Category “Tutorials”

Pure CSS – HTML accordion using Details & Summary elements

Monday, 11 June, 2012

Have you ever dream of being able to create an accordion or toggle widget purely using HTML and CSS? Yes it is possible to create a nice looking and easily configurable accordion widget purely using the power of HTML5. No need to load any external javascript plugins or libraries. Gone are the days when you had to depend on javascript plugins to create interactive accordion widgets.

HTML5 – CSS3 duo together is shaping up to be an exciting technology of all time, which can make impacts on almost all areas of webdesign such as animations, user interaction, gaming, geolocation, 3D modeling, visualizations etc… those things were possible only with Javascript or flash earlier.


Before we continue to the css/html code, let’s take a look at the fully-functional accordion widget here…

Details and Summary Elements

By using the <details> and <summary> elements together we can create an accordion like toggle widget.
As per W3C specification the detail element is defined as

The <details> tag specifies additional details that the user can view or hide on demand.

The <details> tag can be used to create an interactive widget that the user can open and close. Inside <details>, there can be put any sort of content. The content of a <details> element will be hidden by default unless the open attribute is set.
W3C defines the summary element as

The <summary> tag defines a visible heading for the <etails> element. The heading can be clicked to view/hide the details.

However it is not always necessary to define the summary element, if there is no child summary element, the user agent will provide its own legend.

Usage – Syntax

   <summary>Click to show/hide</summary>
   <p>content goes here<p>
   <summary>Click to show/hide</summary>
   <p>content goes here<p>
   <summary>Click to show/hide</summary>
   <p>content goes here<p>
   <summary>Click to show/hide</summary>
   <p>content goes here<p>

Browser Support

It is really unfortunate that only chrome and android browser at the moment offer full native support to the detail and summary elements. Opera announced that they will soon support this feature. For the time being wa can get it work on other browsers with the help of polyfills. There is an awesome jquery fallback script created by Manuel Bieh which will do the trick on other browsers.

The DRY Principle in web design

Thursday, 17 June, 2010
Don't repeat yourself principle in web design

The DRY (Don’t Repeat Yourself) is a software development principle, which has been formulated by Andy Hunt and Dave Thomas in their book The Pragmatic Programmer. The DRY code philosophy is stated as “Every piece of knowledge must have a single, unambiguous, authoritative representation within a system.” A system’s knowledge is far broader than just its code. It refers to database schemas, test plans, the build system, even documentation. In simple words DRY principle is a software design theory that stresses the importance of not duplicating code.

Every software programmer these days uses a variety of design principles and design patterns in their day to day programming tasks. It helps them improve the quality, performance and maintainability of the software system by avoiding code redundancy.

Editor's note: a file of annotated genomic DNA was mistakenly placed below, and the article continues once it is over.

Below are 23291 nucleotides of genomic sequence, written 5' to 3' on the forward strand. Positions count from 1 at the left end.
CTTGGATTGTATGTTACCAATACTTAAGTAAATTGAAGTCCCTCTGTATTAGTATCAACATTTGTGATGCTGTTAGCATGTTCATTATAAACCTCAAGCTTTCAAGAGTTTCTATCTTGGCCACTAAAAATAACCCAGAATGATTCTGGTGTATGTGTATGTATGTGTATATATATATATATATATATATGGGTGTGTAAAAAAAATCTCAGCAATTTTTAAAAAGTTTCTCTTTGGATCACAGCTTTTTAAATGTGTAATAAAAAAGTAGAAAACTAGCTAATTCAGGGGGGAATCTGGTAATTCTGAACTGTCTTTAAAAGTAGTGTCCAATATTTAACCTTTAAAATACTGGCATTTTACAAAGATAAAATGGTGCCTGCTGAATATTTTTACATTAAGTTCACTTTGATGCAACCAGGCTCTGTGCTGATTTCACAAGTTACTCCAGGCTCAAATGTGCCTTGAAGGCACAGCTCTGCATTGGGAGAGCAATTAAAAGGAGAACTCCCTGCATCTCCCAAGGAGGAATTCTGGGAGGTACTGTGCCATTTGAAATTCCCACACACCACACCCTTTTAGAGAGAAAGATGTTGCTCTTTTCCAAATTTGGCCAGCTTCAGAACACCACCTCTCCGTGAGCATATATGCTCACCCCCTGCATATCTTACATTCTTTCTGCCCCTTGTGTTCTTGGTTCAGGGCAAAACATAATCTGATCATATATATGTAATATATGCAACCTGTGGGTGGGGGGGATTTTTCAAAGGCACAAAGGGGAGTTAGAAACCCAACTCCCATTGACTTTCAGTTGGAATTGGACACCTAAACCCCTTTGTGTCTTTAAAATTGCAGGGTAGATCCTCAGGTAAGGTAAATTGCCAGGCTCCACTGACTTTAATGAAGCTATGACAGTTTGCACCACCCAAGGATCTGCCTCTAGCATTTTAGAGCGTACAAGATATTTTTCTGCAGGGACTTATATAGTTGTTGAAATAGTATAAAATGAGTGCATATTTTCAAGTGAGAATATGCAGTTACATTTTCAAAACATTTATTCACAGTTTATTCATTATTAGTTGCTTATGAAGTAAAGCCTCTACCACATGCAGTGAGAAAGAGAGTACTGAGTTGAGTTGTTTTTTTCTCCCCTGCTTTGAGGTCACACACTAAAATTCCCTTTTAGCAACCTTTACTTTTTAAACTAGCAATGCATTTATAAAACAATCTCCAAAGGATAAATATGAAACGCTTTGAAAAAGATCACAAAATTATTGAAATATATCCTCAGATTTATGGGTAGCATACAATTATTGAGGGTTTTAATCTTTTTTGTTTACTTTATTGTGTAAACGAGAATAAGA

DRY principle in CSS coding

Unlike software programming web design lacks formal principles or theories of its own. Knowing and understanding certain software principles can really benefit you as a web designer / developer. Here, by incorporating DRY principle in web design, especially in CSS coding can really enhance our web design experience.

Avoiding code duplication is one of the basic principles of CSS coding from the start. To write clean and optimized CSS code is the key to develop faster loading and less bandwidth-burning websites. In the case of a website with 50000 monthly hits, if you can save 5 KB by optimizing the CSS file, you will eventually save more than 2.5 GB bandwidth a year. The result can be really overwhelming for heavy traffic generating websites. Read the rest of this entry »

RGBa vs Opacity: The Difference Explained

Monday, 29 March, 2010
RGBa vs Opacity: Difference between two CSS3 properties explained with examples...

To be able to effectively handle the alpha transparency or opacity of a particular element purely using CSS/HTML was the dream of any web designer. Because, with alpha transparency or opacity they can make visually more beautiful and easily maintainable websites with less effort. Now with CSS3 we can achieve these using properties such as RGBa and Opacity.

What is RGBa?

In addition to RGB (Red Blue Green) CSS3 has introduced a new feature to color setting, which is called RGBA. RGBA stands for Red Blue Green Alpha. Here “A” in this property name stands for “Alpha”. This additional feature can be used to specify an opacity value for any color. The alpha channel is usually used as an opacity channel. If a pixel has 0% value in its alpha channel, it’s fully transparent (and, thus, invisible), whereas a value of 100% in the alpha channel gives a fully opaque pixel. We can use this for anything that can take the CSS color property.

Sample CSS Code:

P { background-color: rgba(255, 0, 0, 0.5); }

We can use RGBA now on all new-generation browsers including Firefox 3, Chrome, Safari, and Opera 10, but we won’t see the effect in Internet Explorer.

Live Preview (Screenshot for older browsers)

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